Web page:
The baby who was a rare exception

At one year old, an infant’s sleep issues must surely be improving, right?

Wrong.

Or at least not for Oliver’s poor exhausted Mum.

Her son’s naps during the day only ever lasted 20 or 30 minutes (and no, that’s not a typo!) These didn’t improve with time or age……can you imagine what it was like for her to get through every day for a whole year with such short breaks?

Increasingly bad days and nights

During the last 4 months, Oliver’s sleep habits had been getting progressively worse, not better. His daytime naps had regressed to only 30 minutes at the most. He wasn’t even sleeping a full sleep cycle, this level of sleep deprivation starts to become chronic after 12 months, and it was affecting his night sleep.

When we become sleep deprived, our bodies go into fight or flight mode and produce stress hormones like cortisol and adrenaline, those hormones which give you a second burst of energy when you’re working the night shift. But these same hormones reek havoc on sleep, preventing deep sleep, causing more fragmented sleep, and less deep quality sleep.

Due to these stress hormones Oliver’s nighttime sleeping was even trickier to navigate than his naps. Oliver would take an especially long time to settle in the evening and couldn’t seem to settle unless he was being rocked or held by one of his parents.

He was waking more than 6-8 times a night, needing to be rocked and held back to sleep each time. His parents were dragging themselves up and down the hall way every hour or two. Physically and mentally exhausted, something had to change.

Oliver’s Mum was confused about why things were getting worse.

In the end, she decided that a bit of extra help would be welcome and called Sacha from Baby Sleep Consultant.

Sacha is a mother of 2, she has a degree in psychology, is a certified infant sleep consultant, has worked with Baby Sleep Consultant for over 7 years, helping thousands of parents just like Olivers mum.

A strange discovery

Sacha was happy to answer the call and went around for a home consultation during the day. Straight away Sacha noticed that Oliver’s parents “had done a great job providing a fabulous environment for Oliver to sleep in. They’d done lots of really good things, like putting him in a sleep bag.

Sacha and Oliver’s Mum worked on a plan to teach Oliver to put himself to sleep, and back to sleep. Because he was becoming accustomed to being rocked to sleep, Olivers mum needed to re-teach Oliver to go to sleep without the aid of being rocked.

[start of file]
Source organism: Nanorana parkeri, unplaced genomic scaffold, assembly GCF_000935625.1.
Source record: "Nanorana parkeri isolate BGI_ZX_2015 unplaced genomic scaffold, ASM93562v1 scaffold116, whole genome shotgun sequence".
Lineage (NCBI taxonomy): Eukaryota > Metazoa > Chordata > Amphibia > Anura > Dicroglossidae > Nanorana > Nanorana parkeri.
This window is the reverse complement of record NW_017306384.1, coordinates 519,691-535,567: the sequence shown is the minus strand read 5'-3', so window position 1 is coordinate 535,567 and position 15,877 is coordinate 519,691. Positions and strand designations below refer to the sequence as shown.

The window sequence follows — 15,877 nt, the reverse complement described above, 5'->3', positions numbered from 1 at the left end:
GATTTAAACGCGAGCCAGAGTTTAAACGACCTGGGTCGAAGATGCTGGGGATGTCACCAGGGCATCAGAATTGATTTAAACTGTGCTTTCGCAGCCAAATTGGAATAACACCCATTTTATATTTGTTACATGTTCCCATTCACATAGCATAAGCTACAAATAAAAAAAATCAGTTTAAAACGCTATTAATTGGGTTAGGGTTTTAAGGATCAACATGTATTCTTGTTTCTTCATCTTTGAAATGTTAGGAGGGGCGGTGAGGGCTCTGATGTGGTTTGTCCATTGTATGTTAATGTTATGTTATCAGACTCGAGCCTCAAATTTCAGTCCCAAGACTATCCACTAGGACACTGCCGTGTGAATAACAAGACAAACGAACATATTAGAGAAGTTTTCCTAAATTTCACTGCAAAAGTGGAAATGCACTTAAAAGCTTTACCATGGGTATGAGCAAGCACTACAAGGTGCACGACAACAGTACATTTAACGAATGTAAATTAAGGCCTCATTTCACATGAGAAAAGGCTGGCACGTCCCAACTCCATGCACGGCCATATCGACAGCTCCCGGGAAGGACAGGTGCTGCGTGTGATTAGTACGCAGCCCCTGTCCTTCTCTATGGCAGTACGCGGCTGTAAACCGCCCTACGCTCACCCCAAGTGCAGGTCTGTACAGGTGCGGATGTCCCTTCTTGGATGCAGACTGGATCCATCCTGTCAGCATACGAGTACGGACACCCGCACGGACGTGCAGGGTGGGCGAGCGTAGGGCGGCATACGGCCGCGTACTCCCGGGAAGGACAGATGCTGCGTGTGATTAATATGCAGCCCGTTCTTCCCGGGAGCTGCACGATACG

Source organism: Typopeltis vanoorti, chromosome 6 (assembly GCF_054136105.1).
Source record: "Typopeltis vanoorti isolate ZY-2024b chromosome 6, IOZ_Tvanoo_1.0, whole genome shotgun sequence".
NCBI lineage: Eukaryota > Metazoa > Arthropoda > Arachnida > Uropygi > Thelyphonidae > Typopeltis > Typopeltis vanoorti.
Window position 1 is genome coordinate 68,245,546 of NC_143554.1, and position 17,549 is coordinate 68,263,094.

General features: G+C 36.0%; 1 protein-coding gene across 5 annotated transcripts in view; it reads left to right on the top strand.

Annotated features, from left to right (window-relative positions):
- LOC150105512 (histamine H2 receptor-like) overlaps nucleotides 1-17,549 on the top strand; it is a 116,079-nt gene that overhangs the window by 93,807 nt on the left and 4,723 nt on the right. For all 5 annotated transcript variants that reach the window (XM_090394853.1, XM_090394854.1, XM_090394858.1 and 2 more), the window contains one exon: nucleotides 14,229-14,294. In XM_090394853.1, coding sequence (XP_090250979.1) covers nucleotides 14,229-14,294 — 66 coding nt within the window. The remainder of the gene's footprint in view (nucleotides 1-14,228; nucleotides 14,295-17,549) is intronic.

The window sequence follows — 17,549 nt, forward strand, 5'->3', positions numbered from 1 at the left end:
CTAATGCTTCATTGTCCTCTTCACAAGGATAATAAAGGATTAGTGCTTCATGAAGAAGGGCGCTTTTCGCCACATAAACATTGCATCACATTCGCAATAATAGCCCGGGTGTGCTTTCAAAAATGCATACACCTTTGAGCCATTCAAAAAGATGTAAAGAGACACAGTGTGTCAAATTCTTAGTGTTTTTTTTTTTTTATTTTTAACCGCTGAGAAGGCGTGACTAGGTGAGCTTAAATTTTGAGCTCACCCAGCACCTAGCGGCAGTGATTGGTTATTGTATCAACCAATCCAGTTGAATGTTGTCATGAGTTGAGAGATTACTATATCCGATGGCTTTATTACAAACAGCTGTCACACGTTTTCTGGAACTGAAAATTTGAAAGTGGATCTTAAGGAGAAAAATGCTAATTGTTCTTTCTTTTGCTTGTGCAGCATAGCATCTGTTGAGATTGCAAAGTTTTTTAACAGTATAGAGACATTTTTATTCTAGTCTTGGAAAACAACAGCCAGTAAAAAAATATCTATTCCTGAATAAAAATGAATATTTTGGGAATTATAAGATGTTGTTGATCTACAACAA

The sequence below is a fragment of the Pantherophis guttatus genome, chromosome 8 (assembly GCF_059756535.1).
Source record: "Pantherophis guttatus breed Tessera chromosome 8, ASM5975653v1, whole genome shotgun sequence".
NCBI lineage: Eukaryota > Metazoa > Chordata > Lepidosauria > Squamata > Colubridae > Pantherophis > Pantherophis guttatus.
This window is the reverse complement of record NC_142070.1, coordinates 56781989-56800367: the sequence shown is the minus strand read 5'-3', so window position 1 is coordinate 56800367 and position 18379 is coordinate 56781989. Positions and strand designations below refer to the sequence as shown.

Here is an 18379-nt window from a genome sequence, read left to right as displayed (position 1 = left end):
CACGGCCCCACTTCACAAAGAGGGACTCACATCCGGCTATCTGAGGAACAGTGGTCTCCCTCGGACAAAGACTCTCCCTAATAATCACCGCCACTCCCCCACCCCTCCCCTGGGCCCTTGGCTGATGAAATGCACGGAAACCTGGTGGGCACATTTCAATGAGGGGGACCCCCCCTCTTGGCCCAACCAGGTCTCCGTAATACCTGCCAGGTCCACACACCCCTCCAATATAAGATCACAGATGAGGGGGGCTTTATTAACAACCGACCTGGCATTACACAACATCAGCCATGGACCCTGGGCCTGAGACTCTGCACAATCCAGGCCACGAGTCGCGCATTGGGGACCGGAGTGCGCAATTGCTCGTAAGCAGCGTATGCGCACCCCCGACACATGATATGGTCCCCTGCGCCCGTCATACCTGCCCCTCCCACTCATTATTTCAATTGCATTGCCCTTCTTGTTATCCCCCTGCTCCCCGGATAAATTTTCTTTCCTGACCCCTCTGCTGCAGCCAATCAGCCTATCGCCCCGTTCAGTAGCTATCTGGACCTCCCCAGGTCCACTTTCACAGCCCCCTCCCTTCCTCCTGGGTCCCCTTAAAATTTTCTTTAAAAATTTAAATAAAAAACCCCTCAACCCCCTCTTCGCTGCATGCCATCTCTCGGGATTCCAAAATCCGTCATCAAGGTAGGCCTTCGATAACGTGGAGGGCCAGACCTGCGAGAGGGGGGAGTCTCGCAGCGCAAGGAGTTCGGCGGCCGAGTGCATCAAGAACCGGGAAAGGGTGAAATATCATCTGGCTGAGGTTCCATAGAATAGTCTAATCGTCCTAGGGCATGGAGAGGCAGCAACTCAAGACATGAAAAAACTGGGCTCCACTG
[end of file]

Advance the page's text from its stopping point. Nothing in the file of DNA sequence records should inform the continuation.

If she continued to rock him, each time he woke up throughout the night, (remember some night wake ups are normal at the end of normal sleep cycles) he would be looking for that rocking to get back to sleep.

Oliver was a mini toddler at 1 year old, and had a very inquisitive nature which is why both Mum and Sacha agreed a technique without mum in the room would work best.

The sleep training worked wonders for Oliver, and after only a couple of nights, he was happy to fall asleep quickly by himself and stay asleep all night!

But here’s the catch – it only worked at night.

Oliver still wasn’t interested in sleeping for long during the day.

What worked at night just wasn’t working during the day.

Sacha has helped over thousands of parents with their babies, and she’d only seen that happen one other time.

After 12 months of short naps these naps were well and truly ingrained in Oliver’s circadian rhythm. No amount of space and consistency was going to change Oliver’s naps.

She was astounded to see it with Oliver!

Meanwhile Oliver’s Mum was stressed and upset that the sleep training – which was so effective at night – did zilch during daylight.

It was all very overwhelming.

If there is one thing we don’t want when we work with tired parents, that is stress and overwhelm! This is why working with experience and trained consultants and not tackling things alone is really worth its weight in gold.

Oliver had never slept longer than 30 minutes in the day, he needed to be physically taught and settled to sleep to show his wee body how to go back to sleep after a short sleep cycle.

Sacha suggested coming up with a new plan for daytime naps, which they worked on together over the next week. It was suggested that Oliver have a gentler, hands-on approach for just the daytime naps, teaching and physically aiding Oliver to get back to sleep for the first time in 12 months +!!!!

And then, if his Mum found that just wasn’t working, they’d bring his bedtime back an hour earlier (by which time he’d be fussy and keen on some sleep!)

How is Oliver doing now?

Armed with a new daytime nap method, his Mum started noticing improvement within two days!

Much to the relief of Oliver’s parents, the little guy is sleeping really well now, he just needed to be assisted for a couple of days while his body clock adjusted to get more sleep.

Remember if you are tackling habits after 12 months….. these are long term habits and an out of the box solution might be needed.

He’s pretty happy during the day. He was really cross and tearful by the night when his naps were short, but his mood has improved now, and he is a pleasure to be around.

What Sacha wants other Mums to understand from this is “don’t keep going if something isn’t working for you. This is a great example of how you can work around a problem. We hear from a lot of parents that they have attempted CIO or something similar for weeks with no results….. sometimes it just isn’t a good fit and you needed a trained professional to help you work out what will work with minimal stress.

And if you need a little extra help then don’t worry – there is absolutely is hope, even if your baby is that rare exception to the rule.

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